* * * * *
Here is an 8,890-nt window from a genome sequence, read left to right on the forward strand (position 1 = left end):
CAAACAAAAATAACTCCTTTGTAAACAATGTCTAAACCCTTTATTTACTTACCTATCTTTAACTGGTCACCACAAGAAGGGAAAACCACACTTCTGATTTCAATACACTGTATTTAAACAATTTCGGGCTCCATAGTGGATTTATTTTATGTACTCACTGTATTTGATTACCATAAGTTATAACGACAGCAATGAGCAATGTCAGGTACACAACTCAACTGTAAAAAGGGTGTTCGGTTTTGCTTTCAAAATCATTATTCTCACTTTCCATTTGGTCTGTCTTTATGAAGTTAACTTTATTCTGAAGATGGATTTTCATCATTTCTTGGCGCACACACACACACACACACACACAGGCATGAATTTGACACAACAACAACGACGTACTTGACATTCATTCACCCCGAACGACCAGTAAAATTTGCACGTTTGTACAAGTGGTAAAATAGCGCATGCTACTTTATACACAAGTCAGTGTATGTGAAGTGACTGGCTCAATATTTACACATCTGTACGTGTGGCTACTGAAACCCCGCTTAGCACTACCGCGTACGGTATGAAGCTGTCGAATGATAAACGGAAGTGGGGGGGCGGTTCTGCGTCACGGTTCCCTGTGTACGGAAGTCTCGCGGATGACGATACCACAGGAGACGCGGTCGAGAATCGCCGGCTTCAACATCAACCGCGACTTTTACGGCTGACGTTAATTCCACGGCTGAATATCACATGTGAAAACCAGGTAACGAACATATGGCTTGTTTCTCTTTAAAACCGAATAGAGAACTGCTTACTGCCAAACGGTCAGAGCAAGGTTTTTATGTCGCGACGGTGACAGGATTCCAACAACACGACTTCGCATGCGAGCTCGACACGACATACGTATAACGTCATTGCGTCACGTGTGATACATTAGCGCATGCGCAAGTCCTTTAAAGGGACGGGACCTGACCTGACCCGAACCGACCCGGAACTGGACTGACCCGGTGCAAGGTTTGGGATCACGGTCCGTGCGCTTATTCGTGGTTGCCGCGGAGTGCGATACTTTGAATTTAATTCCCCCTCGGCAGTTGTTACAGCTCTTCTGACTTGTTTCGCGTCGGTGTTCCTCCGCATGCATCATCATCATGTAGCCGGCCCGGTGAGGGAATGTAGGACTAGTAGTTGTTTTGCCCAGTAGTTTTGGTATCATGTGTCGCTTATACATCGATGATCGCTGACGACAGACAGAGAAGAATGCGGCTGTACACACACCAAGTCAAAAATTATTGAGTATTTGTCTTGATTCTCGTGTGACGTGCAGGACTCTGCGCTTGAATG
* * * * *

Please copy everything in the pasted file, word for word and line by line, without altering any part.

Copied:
Here is an 8,890-nt window from a genome sequence, read left to right on the forward strand (position 1 = left end):
CAAACAAAAATAACTCCTTTGTAAACAATGTCTAAACCCTTTATTTACTTACCTATCTTTAACTGGTCACCACAAGAAGGGAAAACCACACTTCTGATTTCAATACACTGTATTTAAACAATTTCGGGCTCCATAGTGGATTTATTTTATGTACTCACTGTATTTGATTACCATAAGTTATAACGACAGCAATGAGCAATGTCAGGTACACAACTCAACTGTAAAAAGGGTGTTCGGTTTTGCTTTCAAAATCATTATTCTCACTTTCCATTTGGTCTGTCTTTATGAAGTTAACTTTATTCTGAAGATGGATTTTCATCATTTCTTGGCGCACACACACACACACACACACACAGGCATGAATTTGACACAACAACAACGACGTACTTGACATTCATTCACCCCGAACGACCAGTAAAATTTGCACGTTTGTACAAGTGGTAAAATAGCGCATGCTACTTTATACACAAGTCAGTGTATGTGAAGTGACTGGCTCAATATTTACACATCTGTACGTGTGGCTACTGAAACCCCGCTTAGCACTACCGCGTACGGTATGAAGCTGTCGAATGATAAACGGAAGTGGGGGGGCGGTTCTGCGTCACGGTTCCCTGTGTACGGAAGTCTCGCGGATGACGATACCACAGGAGACGCGGTCGAGAATCGCCGGCTTCAACATCAACCGCGACTTTTACGGCTGACGTTAATTCCACGGCTGAATATCACATGTGAAAACCAGGTAACGAACATATGGCTTGTTTCTCTTTAAAACCGAATAGAGAACTGCTTACTGCCAAACGGTCAGAGCAAGGTTTTTATGTCGCGACGGTGACAGGATTCCAACAACACGACTTCGCATGCGAGCTCGACACGACATACGTATAACGTCATTGCGTCACGTGTGATACATTAGCGCATGCGCAAGTCCTTTAAAGGGACGGGACCTGACCTGACCCGAACCGACCCGGAACTGGACTGACCCGGTGCAAGGTTTGGGATCACGGTCCGTGCGCTTATTCGTGGTTGCCGCGGAGTGCGATACTTTGAATTTAATTCCCCCTCGGCAGTTGTTACAGCTCTTCTGACTTGTTTCGCGTCGGTGTTCCTCCGCATGCATCATCATCATGTAGCCGGCCCGGTGAGGGAATGTAGGACTAGTAGTTGTTTTGCCCAGTAGTTTTGGTATCATGTGTCGCTTATACATCGATGATCGCTGACGACAGACAGAGAAGAATGCGGCTGTACACACACCAAGTCAAAAATTATTGAGTATTTGTCTTGATTCTCGTGTGACGTGCAGGACTCTGCGCTTGAATG